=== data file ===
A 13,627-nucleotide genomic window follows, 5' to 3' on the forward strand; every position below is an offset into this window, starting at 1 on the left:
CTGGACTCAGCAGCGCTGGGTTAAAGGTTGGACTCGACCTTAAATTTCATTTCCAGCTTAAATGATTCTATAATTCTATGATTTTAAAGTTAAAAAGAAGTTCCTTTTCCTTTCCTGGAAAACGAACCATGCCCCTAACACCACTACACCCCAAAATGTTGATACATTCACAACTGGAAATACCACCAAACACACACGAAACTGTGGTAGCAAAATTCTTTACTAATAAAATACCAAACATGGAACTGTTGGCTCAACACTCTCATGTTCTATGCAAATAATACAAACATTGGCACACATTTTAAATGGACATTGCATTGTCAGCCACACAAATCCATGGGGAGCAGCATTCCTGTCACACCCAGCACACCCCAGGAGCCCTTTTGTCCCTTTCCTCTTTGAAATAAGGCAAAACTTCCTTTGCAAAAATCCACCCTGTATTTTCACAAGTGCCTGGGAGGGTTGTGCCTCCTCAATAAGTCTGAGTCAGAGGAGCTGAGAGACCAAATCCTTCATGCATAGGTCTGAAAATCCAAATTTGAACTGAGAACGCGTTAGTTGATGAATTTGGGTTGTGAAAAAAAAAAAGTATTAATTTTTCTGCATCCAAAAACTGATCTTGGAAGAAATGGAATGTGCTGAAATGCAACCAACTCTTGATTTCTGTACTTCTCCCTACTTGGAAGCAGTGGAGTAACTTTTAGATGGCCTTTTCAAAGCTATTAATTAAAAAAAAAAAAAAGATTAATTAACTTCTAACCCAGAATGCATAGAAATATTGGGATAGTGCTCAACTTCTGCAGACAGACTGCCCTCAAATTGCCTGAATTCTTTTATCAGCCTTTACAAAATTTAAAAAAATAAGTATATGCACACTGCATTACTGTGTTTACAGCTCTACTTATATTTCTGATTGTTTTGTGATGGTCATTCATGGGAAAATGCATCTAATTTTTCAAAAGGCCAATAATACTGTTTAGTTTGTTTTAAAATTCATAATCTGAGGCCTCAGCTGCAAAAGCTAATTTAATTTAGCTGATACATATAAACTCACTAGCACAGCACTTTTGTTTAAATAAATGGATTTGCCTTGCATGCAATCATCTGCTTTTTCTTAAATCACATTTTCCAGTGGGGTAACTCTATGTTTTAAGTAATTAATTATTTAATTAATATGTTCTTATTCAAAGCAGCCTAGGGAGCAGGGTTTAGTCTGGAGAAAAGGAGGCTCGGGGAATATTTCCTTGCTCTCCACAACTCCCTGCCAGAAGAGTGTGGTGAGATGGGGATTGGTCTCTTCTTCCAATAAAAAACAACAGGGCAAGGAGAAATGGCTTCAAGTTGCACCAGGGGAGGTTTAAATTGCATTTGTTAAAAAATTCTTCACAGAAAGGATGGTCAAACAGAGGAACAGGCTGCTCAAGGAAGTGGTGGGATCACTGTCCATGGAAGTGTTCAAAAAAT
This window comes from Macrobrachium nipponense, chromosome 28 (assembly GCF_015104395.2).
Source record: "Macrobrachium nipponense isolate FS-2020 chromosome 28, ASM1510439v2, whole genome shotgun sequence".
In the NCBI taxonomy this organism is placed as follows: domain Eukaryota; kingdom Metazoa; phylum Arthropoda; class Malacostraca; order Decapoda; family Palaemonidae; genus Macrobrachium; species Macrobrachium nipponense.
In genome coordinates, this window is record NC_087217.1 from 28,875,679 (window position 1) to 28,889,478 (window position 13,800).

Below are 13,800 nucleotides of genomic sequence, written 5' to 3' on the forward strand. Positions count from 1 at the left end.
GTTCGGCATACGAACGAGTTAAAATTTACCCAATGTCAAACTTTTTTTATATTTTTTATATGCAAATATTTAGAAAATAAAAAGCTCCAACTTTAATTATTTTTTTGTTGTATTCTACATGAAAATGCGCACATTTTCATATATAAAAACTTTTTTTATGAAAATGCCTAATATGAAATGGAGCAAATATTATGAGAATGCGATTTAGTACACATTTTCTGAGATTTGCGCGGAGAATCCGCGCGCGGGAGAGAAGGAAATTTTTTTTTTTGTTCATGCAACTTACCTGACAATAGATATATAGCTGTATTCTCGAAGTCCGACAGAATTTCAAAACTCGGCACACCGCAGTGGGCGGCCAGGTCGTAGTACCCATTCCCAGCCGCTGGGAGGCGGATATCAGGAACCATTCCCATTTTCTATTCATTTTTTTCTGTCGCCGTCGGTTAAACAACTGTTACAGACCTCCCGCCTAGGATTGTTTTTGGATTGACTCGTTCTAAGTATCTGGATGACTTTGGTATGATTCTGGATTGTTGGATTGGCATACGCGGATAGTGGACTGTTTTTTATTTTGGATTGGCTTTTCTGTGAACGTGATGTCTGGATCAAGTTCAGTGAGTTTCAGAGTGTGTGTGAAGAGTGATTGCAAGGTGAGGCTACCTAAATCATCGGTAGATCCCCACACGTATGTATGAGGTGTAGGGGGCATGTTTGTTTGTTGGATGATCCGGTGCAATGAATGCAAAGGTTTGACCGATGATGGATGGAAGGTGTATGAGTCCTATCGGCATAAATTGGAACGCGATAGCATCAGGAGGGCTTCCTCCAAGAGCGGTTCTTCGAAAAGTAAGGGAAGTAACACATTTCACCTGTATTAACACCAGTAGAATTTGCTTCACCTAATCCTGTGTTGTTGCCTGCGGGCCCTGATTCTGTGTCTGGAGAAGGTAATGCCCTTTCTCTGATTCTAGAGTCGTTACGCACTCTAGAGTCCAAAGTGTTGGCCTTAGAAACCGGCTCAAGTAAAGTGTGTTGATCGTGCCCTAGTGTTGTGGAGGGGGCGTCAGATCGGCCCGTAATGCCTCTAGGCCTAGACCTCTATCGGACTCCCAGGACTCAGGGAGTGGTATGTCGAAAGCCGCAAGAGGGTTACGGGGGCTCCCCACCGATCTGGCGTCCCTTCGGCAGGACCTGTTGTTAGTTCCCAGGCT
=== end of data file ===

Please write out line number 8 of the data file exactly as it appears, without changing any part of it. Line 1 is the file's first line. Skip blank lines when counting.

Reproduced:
GTTCGGCATACGAACGAGTTAAAATTTACCCAATGTCAAACTTTTTTTATATTTTTTATATGCAAATATTTAGAAAATAAAAAGCTCCAACTTTAATTATTTTTTTGTTGTATTCTACATGAAAATGCGCACATTTTCATATATAAAAACTTTTTTTATGAAAATGCCTAATATGAAATGGAGCAAATATTATGAGAATGCGATTTAGTACACATTTTCTGAGATTTGCGCGGAGAATCCGCGCGCGGGAGAGAAGGAAATTTTTTTTTTTGTTCATGCAACTTACCTGACAATAGATATATAGCTGTATTCTCGAAGTCCGACAGAATTTCAAAACTCGGCACACCGCAGTGGGCGGCCAGGTCGTAGTACCCATTCCCAGCCGCTGGGAGGCGGATATCAGGAACCATTCCCATTTTCTATTCATTTTTTTCTGTCGCCGTCGGTTAAACAACTGTTACAGACCTCCCGCCTAGGATTGTTTTTGGATTGACTCGTTCTAAGTATCTGGATGACTTTGGTATGATTCTGGATTGTTGGATTGGCATACGCGGATAGTGGACTGTTTTTTATTTTGGATTGGCTTTTCTGTGAACGTGATGTCTGGATCAAGTTCAGTGAGTTTCAGAGTGTGTGTGAAGAGTGATTGCAAGGTGAGGCTACCTAAATCATCGGTAGATCCCCACACGTATGTATGAGGTGTAGGGGGCATGTTTGTTTGTTGGATGATCCGGTGCAATGAATGCAAAGGTTTGACCGATGATGGATGGAAGGTGTATGAGTCCTATCGGCATAAATTGGAACGCGATAGCATCAGGAGGGCTTCCTCCAAGAGCGGTTCTTCGAAAAGTAAGGGAAGTAACACATTTCACCTGTATTAACACCAGTAGAATTTGCTTCACCTAATCCTGTGTTGTTGCCTGCGGGCCCTGATTCTGTGTCTGGAGAAGGTAATGCCCTTTCTCTGATTCTAGAGTCGTTACGCACTCTAGAGTCCAAAGTGTTGGCCTTAGAAACCGGCTCAAGTAAAGTGTGTTGATCGTGCCCTAGTGTTGTGGAGGGGGCGTCAGATCGGCCCGTAATGCCTCTAGGCCTAGACCTCTATCGGACTCCCAGGACTCAGGGAGTGGTATGTCGAAAGCCGCAAGAGGGTTACGGGGGCTCCCCACCGATCTGGCGTCCCTTCGGCAGGACCTGTTGTTAGTTCCCAGGCT